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A 34-year-old female asked:

is sero negative autoimmune/inflammatory disease real? i was told this by 1 a neurologist but the rheumatologist just sniggered when i told him

1 doctor answer1 doctor weighed in
Dr. Christine Hom
Pediatrics 30 years experience
Spondyloarthropathy: Seronegative spondyloarthropathy is a form of arthritis that does not have the typical rheumatoid factor antibodies. There are other inflammatory diseases, mostly immune system disorders, that do not have autoantibodies and are thus seronegative. Typically, autoimmune diseases are characterized by autoantibody formation and thus would not be seronegative.

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A 21-year-old member asked:

Can a lupus patient get another autoimmune disease?

1 doctor answer1 doctor weighed in
Dr. Robert Kwok
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Has higher chance: A person with one autoimmune disease, such as lupus, has a higher chance of getting another autoimmune disorder, such as thyroiditis, type 1 diabetes, rheumatoid arthritis, grave's disease, vitiligo, etc... However, having an increased risk of getting a disorder doesn't mean the person will surely get it. He might be only a little unlucky and have just one disease.
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Am I more likely than average to have another autoimmune disease?

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Is atherosclerosis an autoimmune deficiency disorder?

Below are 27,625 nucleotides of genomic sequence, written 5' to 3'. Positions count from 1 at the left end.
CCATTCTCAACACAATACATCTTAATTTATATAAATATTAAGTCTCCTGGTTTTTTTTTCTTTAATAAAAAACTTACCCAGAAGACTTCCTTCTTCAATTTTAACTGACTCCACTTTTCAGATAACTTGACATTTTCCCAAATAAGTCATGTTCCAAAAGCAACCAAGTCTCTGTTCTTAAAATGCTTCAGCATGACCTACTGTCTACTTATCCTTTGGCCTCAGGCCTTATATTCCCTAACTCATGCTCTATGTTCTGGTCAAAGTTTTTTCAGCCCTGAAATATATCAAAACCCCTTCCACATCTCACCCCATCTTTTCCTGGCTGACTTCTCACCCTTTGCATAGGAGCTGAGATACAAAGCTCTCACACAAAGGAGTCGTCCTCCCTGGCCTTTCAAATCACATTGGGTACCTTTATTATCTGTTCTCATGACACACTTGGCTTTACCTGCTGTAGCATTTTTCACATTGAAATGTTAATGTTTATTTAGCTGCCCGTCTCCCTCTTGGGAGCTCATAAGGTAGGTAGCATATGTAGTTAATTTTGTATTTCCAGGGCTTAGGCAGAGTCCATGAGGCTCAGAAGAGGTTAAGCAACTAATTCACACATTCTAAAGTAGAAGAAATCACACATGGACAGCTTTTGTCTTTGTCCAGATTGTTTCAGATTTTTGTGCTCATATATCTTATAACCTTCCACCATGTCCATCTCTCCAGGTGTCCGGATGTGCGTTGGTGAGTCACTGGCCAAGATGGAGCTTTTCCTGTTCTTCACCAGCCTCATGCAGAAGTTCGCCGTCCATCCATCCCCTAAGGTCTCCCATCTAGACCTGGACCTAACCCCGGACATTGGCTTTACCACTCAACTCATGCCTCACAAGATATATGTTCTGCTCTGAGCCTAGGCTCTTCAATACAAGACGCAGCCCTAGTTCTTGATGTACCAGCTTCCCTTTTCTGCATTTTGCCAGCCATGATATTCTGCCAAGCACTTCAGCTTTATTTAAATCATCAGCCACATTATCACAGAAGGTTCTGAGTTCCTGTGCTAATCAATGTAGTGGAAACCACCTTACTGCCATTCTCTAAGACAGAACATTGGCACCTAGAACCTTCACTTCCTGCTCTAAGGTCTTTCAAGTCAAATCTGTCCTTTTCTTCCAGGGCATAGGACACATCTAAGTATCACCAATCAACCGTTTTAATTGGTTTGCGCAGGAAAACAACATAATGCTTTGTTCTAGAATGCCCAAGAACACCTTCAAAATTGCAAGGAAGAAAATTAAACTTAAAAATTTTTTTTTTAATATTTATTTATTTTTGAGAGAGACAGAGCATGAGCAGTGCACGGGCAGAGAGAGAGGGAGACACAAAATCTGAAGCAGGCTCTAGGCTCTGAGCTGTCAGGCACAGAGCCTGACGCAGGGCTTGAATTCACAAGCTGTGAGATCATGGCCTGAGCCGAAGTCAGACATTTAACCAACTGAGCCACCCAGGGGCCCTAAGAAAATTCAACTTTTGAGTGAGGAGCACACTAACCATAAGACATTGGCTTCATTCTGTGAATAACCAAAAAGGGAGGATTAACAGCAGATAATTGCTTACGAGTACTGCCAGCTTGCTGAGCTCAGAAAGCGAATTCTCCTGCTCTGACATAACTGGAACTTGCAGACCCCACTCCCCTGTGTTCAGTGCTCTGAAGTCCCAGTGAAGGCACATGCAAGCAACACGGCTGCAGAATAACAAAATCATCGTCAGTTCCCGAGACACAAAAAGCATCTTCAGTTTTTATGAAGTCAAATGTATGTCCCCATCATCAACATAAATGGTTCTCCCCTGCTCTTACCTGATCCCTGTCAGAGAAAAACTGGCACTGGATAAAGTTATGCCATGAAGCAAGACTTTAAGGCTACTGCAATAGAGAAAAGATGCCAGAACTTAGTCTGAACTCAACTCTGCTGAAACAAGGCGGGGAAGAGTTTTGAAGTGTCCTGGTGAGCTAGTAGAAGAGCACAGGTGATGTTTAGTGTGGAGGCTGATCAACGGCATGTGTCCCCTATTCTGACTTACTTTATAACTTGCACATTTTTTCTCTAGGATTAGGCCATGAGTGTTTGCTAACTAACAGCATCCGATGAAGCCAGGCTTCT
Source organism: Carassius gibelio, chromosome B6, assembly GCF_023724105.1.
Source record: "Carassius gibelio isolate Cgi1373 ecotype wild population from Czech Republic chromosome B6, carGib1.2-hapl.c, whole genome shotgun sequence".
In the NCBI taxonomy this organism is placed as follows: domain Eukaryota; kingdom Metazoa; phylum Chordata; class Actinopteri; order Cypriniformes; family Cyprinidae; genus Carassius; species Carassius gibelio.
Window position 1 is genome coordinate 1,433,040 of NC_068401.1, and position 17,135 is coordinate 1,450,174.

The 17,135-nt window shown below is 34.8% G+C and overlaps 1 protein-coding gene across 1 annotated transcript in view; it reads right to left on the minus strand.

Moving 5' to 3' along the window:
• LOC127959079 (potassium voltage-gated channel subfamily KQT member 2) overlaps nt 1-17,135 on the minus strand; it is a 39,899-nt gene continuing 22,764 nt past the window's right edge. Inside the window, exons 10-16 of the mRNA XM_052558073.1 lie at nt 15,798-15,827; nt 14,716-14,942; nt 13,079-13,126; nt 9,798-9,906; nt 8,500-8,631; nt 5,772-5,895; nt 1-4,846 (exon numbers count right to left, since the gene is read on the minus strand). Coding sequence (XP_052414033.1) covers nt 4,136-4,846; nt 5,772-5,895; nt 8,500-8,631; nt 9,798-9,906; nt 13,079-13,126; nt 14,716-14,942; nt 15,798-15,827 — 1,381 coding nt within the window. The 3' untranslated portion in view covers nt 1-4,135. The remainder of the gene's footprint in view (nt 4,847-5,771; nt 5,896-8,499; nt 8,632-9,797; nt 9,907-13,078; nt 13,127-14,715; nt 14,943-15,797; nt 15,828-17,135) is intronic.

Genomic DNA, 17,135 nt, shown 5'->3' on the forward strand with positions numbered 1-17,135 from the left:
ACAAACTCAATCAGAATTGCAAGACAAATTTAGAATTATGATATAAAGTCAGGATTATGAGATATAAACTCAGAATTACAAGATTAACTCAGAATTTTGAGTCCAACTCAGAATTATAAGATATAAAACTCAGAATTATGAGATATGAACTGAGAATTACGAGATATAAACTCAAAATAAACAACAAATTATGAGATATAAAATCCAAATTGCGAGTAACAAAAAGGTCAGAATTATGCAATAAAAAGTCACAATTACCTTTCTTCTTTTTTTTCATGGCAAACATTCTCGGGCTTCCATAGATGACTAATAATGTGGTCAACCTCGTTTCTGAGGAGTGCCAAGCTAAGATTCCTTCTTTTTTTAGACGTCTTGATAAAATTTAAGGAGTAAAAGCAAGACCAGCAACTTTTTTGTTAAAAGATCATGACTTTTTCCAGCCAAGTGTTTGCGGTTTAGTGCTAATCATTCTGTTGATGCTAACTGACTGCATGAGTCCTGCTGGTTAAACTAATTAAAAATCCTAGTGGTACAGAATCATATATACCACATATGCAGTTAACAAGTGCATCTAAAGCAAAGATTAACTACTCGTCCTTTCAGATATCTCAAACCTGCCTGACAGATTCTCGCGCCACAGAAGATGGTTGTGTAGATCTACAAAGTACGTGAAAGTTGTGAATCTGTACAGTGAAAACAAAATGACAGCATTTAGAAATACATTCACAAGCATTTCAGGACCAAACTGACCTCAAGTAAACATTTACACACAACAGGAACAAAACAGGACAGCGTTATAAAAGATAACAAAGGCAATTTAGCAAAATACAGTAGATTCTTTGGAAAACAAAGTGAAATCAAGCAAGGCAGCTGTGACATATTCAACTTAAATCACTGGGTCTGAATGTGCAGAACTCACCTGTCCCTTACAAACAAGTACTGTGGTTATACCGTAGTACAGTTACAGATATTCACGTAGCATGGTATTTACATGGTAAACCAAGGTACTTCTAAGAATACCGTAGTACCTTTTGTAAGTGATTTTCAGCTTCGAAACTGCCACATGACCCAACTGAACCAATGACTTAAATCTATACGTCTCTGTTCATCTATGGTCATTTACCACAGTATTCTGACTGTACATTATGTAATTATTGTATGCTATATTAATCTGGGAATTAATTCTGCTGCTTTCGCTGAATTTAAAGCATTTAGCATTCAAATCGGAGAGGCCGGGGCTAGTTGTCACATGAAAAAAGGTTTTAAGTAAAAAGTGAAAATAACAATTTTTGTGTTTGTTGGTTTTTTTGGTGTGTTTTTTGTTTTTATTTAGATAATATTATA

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A 40-year-old member asked:

Is focal chronic autoimmune thyroiditis an age-related disease?

2 doctor answers2 doctors weighed in
Dr. Robert Lang
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A 36-year-old member asked:

Why are autoimmune disorders are considered so dangerous?

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They destroy tissues: Autoimmune disorders arise from an overactive immune system in which the body attacks its own tissues. The different types & the amount of destruction that occurs depends on the kinds of tissues targeted. Some affect a single organ (as in thyroiditis) while others involve multiple areas (such as lupus). If not diagnosed & treated, these disorders progressively worsen health & may hasten death.

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Last updated Apr 15, 2018

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